Back in the late 80s/early 90s I used to order a fanzine from New Zealand. And ever since then I’ve had an eye for New Zealand bands. FALLEN ORDER is another cool New Zealand band. Anders Ekdahl ©2016
You have one of these names that does not really tell what kind of metal you play. How hard was it to come up with the name?
-Yeah, some reviewers in the past thought we were a black metal band before hearing us, due to the name for some reason! Ben was the one that came up with the name and I think it came quite easily to him. It had to do with Satan being cast out of heaven and forming the ‘Fallen Order’.
Could you give us a short introduction to the band?
-The band formed in 2005 in Wellington, New Zealand. Ben and Tooley are the only original members left, Nick, myself and Kieran joined over the next few years and it’s been the same line up now for about 6 years. For the first 2 years the band had a different vocal style and a more modern sound, but for the past 8 years we have steered towards a more traditional heavy metal sound.
What would you say have been the single greatest influence on your sound?
-In regards to the music I’d say Iron Maiden for Ben and for the lyrics/vocals Manowar for me.
What is the metal scene like in your area? Do you feel that you are a part of a scene?
-There is a relatively strong underground metal scene here in New Zealand, but it leans towards the more heavier side of metal, death, black etc. When we started gigging and playing ‘traditional’ metal or heavy metal we were the only band of that style in the whole country almost, apart from a few cover bands there was no other serious bands going. Fortunately over the last 5 years there have been a handful of heavy and power metal bands that have started up, who we gig with regularly which helps to create a scene of our own.
Something I have often wondered about is if you feel that you are part of something bigger and greater when you play in a band, that you are part of a movement sort of?
-Not at this stage in this country, hopefully the new album can gain some mainstream media here in New Zealand. Then we might have some kids hearing it, being inspired and starting up their own heavy metal bands. But as I said it is a small scene for our type of metal here in NZ, we are very isolated from Europe, which is where many metal festivals that focus on traditional metal are held. But hopefully our scene grows and we see some sort of movement in regards to classic heavy metal or power metal bands.
When you play the sort of metal you play I guess you cannot have birds and bees on the cover of your album? What is a great album cover to you?
-I have always been a huge fan of album artwork, it may not be as crucial as it once was due to the digital market. But I still think it plays a big part, especially in metal. Personally a great album cover has to be detailed just like a painting. You should be able to stare at it and continue to find new things and new details that tell a story, just as the music should. Manowar’s Triumph of Steel by Ken Kelly is one of my favorite album covers.
What is your opinion on digital verses physical? Is digital killing music?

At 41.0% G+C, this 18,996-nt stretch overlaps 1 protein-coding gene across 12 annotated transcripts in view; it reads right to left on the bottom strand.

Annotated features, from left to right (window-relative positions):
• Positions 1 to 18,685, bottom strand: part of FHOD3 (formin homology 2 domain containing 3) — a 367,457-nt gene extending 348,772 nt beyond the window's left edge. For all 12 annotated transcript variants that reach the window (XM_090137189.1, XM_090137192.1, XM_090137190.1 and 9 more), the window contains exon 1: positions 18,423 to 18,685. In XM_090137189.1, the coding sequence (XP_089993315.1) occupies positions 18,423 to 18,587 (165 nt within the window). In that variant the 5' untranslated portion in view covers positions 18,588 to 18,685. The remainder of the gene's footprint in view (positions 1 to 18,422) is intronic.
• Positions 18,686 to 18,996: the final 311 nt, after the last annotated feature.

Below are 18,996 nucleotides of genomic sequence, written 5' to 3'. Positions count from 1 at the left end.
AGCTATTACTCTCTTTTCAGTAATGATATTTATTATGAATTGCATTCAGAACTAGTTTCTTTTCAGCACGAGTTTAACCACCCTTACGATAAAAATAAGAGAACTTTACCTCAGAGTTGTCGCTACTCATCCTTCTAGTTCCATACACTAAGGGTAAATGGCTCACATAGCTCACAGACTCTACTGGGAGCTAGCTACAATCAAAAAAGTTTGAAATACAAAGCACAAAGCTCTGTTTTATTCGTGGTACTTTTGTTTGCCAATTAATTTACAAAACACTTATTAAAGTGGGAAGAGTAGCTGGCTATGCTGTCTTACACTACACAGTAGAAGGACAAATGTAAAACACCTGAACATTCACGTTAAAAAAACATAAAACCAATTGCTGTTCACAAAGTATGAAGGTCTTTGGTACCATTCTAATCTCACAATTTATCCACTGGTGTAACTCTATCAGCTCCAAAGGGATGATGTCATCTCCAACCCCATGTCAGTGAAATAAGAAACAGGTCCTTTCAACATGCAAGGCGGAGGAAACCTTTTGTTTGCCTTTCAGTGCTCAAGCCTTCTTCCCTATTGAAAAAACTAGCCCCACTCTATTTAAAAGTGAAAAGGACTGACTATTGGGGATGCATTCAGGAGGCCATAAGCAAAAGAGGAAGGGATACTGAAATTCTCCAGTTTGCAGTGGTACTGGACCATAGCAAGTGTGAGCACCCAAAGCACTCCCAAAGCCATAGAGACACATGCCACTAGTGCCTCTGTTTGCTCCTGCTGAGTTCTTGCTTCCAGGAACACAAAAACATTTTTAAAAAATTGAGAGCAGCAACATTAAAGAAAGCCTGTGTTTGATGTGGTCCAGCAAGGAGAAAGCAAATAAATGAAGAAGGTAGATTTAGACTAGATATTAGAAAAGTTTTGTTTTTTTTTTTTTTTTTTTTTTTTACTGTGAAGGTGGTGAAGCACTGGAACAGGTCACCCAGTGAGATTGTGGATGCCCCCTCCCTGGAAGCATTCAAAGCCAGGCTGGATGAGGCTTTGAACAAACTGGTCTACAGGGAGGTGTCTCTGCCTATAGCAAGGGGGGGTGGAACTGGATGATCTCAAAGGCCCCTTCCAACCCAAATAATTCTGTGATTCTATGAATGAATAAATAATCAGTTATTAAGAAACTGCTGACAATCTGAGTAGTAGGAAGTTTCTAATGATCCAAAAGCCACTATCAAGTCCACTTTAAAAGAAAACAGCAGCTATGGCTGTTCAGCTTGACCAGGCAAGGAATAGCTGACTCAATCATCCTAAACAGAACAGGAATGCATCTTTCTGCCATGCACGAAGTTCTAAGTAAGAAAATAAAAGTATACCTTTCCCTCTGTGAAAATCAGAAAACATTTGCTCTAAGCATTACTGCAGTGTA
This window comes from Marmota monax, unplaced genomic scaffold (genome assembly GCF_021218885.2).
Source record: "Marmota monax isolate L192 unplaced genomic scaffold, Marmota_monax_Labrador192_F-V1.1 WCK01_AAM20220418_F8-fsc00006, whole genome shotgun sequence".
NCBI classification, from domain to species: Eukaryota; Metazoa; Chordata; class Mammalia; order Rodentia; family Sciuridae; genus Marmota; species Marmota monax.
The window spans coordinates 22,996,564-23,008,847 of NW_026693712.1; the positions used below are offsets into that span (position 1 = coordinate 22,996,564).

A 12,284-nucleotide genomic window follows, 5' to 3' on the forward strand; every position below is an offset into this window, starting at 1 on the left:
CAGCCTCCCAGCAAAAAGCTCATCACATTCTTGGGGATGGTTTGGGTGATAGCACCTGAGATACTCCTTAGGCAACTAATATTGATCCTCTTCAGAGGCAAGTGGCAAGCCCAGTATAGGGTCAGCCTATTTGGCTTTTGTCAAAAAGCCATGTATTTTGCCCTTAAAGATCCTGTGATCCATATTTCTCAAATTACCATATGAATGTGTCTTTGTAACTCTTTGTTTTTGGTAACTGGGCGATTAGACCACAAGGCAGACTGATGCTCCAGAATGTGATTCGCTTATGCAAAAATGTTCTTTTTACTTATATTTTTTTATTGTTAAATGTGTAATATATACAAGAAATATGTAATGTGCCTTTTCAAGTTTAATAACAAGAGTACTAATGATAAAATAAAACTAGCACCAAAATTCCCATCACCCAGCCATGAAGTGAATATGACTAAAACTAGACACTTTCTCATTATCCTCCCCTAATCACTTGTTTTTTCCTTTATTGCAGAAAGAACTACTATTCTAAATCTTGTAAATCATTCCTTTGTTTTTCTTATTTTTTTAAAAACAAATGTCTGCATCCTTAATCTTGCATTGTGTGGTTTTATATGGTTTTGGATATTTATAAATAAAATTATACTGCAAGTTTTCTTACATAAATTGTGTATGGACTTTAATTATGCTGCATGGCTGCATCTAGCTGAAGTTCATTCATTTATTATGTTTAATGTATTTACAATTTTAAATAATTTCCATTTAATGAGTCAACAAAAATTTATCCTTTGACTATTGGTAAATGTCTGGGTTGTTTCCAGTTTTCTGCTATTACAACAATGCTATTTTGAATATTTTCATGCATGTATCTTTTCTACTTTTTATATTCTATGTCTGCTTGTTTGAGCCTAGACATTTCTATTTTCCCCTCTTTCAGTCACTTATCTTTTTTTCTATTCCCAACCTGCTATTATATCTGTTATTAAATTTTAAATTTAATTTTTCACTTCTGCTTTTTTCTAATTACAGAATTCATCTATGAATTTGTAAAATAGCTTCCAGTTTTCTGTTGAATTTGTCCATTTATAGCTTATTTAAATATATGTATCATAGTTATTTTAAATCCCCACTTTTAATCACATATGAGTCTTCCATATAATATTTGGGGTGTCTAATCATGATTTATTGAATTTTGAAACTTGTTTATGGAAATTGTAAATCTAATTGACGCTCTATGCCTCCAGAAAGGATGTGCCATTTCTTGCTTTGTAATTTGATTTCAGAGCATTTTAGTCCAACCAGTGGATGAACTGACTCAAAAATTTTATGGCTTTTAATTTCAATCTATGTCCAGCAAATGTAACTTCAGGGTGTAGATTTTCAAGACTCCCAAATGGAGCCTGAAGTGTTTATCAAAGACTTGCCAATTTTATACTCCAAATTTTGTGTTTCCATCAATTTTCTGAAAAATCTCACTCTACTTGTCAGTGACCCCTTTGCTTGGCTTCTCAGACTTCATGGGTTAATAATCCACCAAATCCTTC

-I don’t think it’s killing music, it’s definitely making it easier for people to hear your music, but it’s also making it harder for bands to make money off of their music, unless you are generating thousands of digital sales every month you are not going to be making much money from them. We are lucky in a sense due to our style of music a lot our fans are the collectible types, having the physical CD is what they want. Some people are fully against digital and will only buy a physical product. Hence why at the same time as digital sales becoming popular in mainstream music. CD’s, vinyls and tapes are still staying strong in the underground metal scene. Only time will tell how much effect it will effectually have on us.
What kind live scene is there for bands like yours?
-For metal bands there are venues up and down the country that are available for booking shows and plenty of bands to play with. But for bands like us the scene is very small and as I said there are only a handful of other bands who play a similar genre to us in the whole country. For example at our EP release show in our home town we had 100 people at the venue and that’s a good turn out! Turn outs can be quite low here regardless of how much promotion you do, as we not only have a small population but also a small scene. Hopefully with the new album we can build on this.
When you play live is it a happening or do you see it more as a party?
-We take playing live seriously, we are not one’s to get drunk or high before jumping up on stage and playing a show or anything like that. People are paying money to see us preform so we have to give them a great show in return. But at the same time we love getting up there and playing live to people so it does become a bit of a party, a gathering of like minded friends.
What would you like to see the future bring?
-I would like this new album to gain some big label interest so we can get our music out in Europe more strongly and hopefully get the chance to get out there to play some shows. Also I’d like the melodic heavy metal scene to grow here in New Zealand, see more bands starting up and also more people coming out to shows.